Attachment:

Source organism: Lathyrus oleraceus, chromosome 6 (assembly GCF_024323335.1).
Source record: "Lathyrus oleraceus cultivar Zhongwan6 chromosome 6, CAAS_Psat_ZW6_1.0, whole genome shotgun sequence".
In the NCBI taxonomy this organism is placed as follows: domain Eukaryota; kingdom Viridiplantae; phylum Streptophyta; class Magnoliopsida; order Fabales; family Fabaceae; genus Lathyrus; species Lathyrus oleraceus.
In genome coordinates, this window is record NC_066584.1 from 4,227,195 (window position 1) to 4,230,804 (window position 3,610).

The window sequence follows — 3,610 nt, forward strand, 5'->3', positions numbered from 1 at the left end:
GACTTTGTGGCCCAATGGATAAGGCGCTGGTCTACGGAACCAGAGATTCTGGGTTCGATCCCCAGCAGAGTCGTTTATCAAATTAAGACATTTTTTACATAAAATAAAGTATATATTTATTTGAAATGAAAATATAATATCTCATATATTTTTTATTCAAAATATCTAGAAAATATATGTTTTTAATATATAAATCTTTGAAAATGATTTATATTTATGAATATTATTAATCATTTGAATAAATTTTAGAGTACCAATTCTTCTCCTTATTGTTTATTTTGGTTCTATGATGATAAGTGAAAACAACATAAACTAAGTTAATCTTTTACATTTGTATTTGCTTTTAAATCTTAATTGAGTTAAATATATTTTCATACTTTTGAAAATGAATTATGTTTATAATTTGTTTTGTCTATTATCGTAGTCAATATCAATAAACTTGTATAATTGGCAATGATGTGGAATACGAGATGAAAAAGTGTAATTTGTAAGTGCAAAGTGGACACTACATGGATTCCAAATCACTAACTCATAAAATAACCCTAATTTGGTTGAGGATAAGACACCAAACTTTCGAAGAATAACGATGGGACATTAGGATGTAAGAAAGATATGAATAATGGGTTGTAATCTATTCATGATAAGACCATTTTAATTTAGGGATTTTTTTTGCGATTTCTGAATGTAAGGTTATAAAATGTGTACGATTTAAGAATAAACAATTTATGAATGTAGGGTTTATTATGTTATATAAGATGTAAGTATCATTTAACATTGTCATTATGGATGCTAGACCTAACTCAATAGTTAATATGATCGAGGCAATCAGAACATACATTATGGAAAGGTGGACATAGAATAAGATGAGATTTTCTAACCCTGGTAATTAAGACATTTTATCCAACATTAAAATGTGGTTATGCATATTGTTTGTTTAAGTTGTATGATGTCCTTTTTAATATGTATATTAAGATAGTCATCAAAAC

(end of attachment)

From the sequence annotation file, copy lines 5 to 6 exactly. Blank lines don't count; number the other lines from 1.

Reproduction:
The window sequence follows — 3,610 nt, forward strand, 5'->3', positions numbered from 1 at the left end:
GACTTTGTGGCCCAATGGATAAGGCGCTGGTCTACGGAACCAGAGATTCTGGGTTCGATCCCCAGCAGAGTCGTTTATCAAATTAAGACATTTTTTACATAAAATAAAGTATATATTTATTTGAAATGAAAATATAATATCTCATATATTTTTTATTCAAAATATCTAGAAAATATATGTTTTTAATATATAAATCTTTGAAAATGATTTATATTTATGAATATTATTAATCATTTGAATAAATTTTAGAGTACCAATTCTTCTCCTTATTGTTTATTTTGGTTCTATGATGATAAGTGAAAACAACATAAACTAAGTTAATCTTTTACATTTGTATTTGCTTTTAAATCTTAATTGAGTTAAATATATTTTCATACTTTTGAAAATGAATTATGTTTATAATTTGTTTTGTCTATTATCGTAGTCAATATCAATAAACTTGTATAATTGGCAATGATGTGGAATACGAGATGAAAAAGTGTAATTTGTAAGTGCAAAGTGGACACTACATGGATTCCAAATCACTAACTCATAAAATAACCCTAATTTGGTTGAGGATAAGACACCAAACTTTCGAAGAATAACGATGGGACATTAGGATGTAAGAAAGATATGAATAATGGGTTGTAATCTATTCATGATAAGACCATTTTAATTTAGGGATTTTTTTTGCGATTTCTGAATGTAAGGTTATAAAATGTGTACGATTTAAGAATAAACAATTTATGAATGTAGGGTTTATTATGTTATATAAGATGTAAGTATCATTTAACATTGTCATTATGGATGCTAGACCTAACTCAATAGTTAATATGATCGAGGCAATCAGAACATACATTATGGAAAGGTGGACATAGAATAAGATGAGATTTTCTAACCCTGGTAATTAAGACATTTTATCCAACATTAAAATGTGGTTATGCATATTGTTTGTTTAAGTTGTATGATGTCCTTTTTAATATGTATATTAAGATAGTCATCAAAAC